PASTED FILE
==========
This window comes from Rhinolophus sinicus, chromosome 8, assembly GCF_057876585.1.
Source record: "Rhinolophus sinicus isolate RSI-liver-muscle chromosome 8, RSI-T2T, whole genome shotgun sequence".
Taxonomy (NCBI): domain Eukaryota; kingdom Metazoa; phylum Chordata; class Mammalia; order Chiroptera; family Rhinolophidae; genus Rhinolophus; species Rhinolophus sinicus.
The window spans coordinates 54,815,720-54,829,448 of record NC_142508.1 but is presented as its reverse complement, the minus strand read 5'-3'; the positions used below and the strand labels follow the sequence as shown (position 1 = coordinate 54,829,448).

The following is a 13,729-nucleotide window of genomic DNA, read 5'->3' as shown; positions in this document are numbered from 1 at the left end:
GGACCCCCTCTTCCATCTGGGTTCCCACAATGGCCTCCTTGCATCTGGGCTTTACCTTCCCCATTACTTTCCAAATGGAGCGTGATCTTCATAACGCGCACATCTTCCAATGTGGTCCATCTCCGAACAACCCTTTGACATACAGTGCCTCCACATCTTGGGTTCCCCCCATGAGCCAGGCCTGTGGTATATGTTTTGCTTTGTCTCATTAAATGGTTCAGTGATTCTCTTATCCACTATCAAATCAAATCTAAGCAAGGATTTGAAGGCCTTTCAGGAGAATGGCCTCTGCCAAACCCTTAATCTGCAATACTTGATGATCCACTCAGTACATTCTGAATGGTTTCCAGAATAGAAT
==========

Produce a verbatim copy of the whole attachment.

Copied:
This window comes from Rhinolophus sinicus, chromosome 8, assembly GCF_057876585.1.
Source record: "Rhinolophus sinicus isolate RSI-liver-muscle chromosome 8, RSI-T2T, whole genome shotgun sequence".
Taxonomy (NCBI): domain Eukaryota; kingdom Metazoa; phylum Chordata; class Mammalia; order Chiroptera; family Rhinolophidae; genus Rhinolophus; species Rhinolophus sinicus.
The window spans coordinates 54,815,720-54,829,448 of record NC_142508.1 but is presented as its reverse complement, the minus strand read 5'-3'; the positions used below and the strand labels follow the sequence as shown (position 1 = coordinate 54,829,448).

The following is a 13,729-nucleotide window of genomic DNA, read 5'->3' as shown; positions in this document are numbered from 1 at the left end:
GGACCCCCTCTTCCATCTGGGTTCCCACAATGGCCTCCTTGCATCTGGGCTTTACCTTCCCCATTACTTTCCAAATGGAGCGTGATCTTCATAACGCGCACATCTTCCAATGTGGTCCATCTCCGAACAACCCTTTGACATACAGTGCCTCCACATCTTGGGTTCCCCCCATGAGCCAGGCCTGTGGTATATGTTTTGCTTTGTCTCATTAAATGGTTCAGTGATTCTCTTATCCACTATCAAATCAAATCTAAGCAAGGATTTGAAGGCCTTTCAGGAGAATGGCCTCTGCCAAACCCTTAATCTGCAATACTTGATGATCCACTCAGTACATTCTGAATGGTTTCCAGAATAGAAT